Utility Southern California Gas Co. (SoCalGas) late Thursday announced new, unplanned maintenance is expected to cut about 250 MMcf/d of import capacity through its Needles points from Friday through Sunday, according to Genscape Inc.

“These points were limited to zero for a similar unplanned maintenance event Jan. 17-24,” Genscape said. “...To help compensate for the cut to Needles flows during that event, SoCalGas posted higher receipts from Kern at Kramer Junction.”

Forecasts on Friday showed moderate demand expected through the weekend, with SoCalGas projecting demand of around 2.4-2.6 Bcf/d through the weekend, the firm noted. “Genscape meteorologists are currently forecasting a significant cold snap to move in beginning Monday, however, meaning that if this maintenance is extended beyond the initially stated end date prices could spike further as SoCalGas seeks to meet increasing demand.”

During the previous maintenance at Needles, SoCalGas saw demand total around 2.5-2.7 Bcf/d, according to Genscape.

“Prices posted modest gains but did not exceed the previous two-week maximum, and even when demand crested at 3.2 Bcf/d later during that event, the movement on SoCal Citygate and Border basis prices was not significantly different from a previous cold snap when Needles was not restricted,” Genscape said. “That said, SoCalGas did rely on storage withdrawals much more heavily without Needles, posting an average 282 MMcf/d withdrawal during that event compared with no average withdrawals in the previous cold snap.

“System-wide storage inventory is currently 15.5 Bcf higher year/year, largely due to boosted Aliso Canyon levels, so SoCalGas has a healthy amount of storage to rely on if needed.”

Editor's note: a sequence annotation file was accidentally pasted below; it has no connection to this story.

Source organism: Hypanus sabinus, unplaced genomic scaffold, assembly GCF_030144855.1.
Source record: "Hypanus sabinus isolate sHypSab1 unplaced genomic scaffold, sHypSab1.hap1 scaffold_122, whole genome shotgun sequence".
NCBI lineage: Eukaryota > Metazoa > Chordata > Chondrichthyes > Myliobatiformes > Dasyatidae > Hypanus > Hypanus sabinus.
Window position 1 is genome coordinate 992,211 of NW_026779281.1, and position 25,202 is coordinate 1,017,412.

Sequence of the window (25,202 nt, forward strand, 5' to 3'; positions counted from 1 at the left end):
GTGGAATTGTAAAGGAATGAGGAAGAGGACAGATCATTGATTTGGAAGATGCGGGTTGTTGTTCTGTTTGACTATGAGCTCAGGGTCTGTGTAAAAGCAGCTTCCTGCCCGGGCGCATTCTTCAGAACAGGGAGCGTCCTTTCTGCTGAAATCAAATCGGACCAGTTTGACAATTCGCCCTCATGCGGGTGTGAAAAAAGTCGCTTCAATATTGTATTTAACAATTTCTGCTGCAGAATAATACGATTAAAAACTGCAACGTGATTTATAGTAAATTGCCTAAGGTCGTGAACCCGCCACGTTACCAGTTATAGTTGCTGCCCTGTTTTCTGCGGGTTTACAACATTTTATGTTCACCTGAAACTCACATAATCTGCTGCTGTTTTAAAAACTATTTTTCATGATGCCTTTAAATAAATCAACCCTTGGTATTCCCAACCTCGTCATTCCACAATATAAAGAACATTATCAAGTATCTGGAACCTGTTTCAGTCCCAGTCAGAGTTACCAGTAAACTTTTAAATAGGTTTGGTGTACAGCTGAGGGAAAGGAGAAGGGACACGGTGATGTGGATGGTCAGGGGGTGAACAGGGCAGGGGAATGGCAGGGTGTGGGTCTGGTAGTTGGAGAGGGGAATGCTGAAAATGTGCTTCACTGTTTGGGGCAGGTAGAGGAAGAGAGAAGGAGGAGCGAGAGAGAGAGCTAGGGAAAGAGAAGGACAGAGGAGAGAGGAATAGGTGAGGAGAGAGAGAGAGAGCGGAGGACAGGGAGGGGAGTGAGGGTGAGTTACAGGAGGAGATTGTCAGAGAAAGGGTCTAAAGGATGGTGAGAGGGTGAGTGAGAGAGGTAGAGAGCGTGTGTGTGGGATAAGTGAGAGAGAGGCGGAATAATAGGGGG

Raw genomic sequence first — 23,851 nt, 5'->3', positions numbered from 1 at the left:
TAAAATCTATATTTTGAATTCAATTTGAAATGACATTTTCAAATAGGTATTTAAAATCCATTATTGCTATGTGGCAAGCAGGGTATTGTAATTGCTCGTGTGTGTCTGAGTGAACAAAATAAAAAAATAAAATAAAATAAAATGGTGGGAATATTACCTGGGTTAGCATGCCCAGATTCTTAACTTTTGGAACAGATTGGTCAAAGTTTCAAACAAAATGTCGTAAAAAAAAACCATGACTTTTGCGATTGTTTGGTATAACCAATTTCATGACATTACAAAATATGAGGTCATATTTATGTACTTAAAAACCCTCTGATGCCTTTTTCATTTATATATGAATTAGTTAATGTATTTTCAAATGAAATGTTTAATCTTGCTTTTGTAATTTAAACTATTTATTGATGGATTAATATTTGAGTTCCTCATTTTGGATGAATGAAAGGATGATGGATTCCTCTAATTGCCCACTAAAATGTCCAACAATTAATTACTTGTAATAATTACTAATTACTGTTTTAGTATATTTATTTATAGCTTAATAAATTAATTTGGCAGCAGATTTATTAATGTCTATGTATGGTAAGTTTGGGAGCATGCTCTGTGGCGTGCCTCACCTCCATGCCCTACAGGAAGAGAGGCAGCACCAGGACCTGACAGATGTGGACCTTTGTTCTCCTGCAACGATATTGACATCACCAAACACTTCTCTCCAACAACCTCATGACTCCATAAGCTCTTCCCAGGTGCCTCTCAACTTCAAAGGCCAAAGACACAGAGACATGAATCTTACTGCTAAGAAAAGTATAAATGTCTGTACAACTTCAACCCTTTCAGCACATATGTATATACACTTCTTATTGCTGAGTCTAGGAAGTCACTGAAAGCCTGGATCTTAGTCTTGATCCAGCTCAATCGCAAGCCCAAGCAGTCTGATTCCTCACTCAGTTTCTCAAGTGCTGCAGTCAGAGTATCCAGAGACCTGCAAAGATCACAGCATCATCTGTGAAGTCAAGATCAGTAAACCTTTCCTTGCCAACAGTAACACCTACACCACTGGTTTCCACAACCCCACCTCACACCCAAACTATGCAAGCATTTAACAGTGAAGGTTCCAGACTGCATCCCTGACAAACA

Prices retreated in West Texas, especially Transwestern, which gave up 16 cents to $1.93. Waha dropped 7 cents to $2.01.

Analysts with Jefferies LLC have been tracking widening basis differentials at Waha, where they noted forward prices trading around $1.30 less than Henry Hub futures for Summer 2019. The analysts also pointed to fourth quarter financial results from Cimarex Energy Co., “one of the more gas-leveraged” Permian Basin operators.

The producer’s hedging disclosure, released as part of its 4Q2017 earnings, revealed that it “had added 3Q2019 hedges at El Paso Permian with a floor/ceiling of $1.65/1.80, giving some insight into Cimarex’s view of future local gas pricing,” the Jefferies team noted.

Booming growth in U.S. natural gas production -- around 7 Bcf/d year/year -- “coupled with large Northeast pipeline projects coming into service has started to shake up natural gas basis markets across many parts of the country,” analysts with East Daley Capital said in a note Friday.

“In fact, when you map out basis across the country so far this year, you will note that roughly three quarters of the country is severely under water,” the East Daley analysts wrote. While this negatively impacts producers, it also “presents an opportunity for midstream providers looking to secure new contract commitments.”

The firm pointed to Waha and Western Oklahoma, where “basis declines have already led to two new large-scale pipeline projects reaching final investment decision status” in the Gulf Coast Express and the Midship pipelines.

East Daley expects “widespread basis pressure in most regions outside the Southeast” and Gulf Coast “over the next few years as increasing production struggles to find the right balance...This pressure will create opportunities for some long-haul pipelines to expand, reverse or build greenfield to relieve the pressure and get more gas into the Southeast.”

With demand not expected to linger through the holiday weekend, New England prices fell Friday. Genscape Inc. was calling for regional demand to fall from 3.5 Bcf/d Friday to 2.69 Bcf/d by Monday and 2.17 Bcf/d Tuesday.

Algonquin Citygate fell 40 cents to $2.63, while Iroquois Waddington gave up 8 cents to $2.53.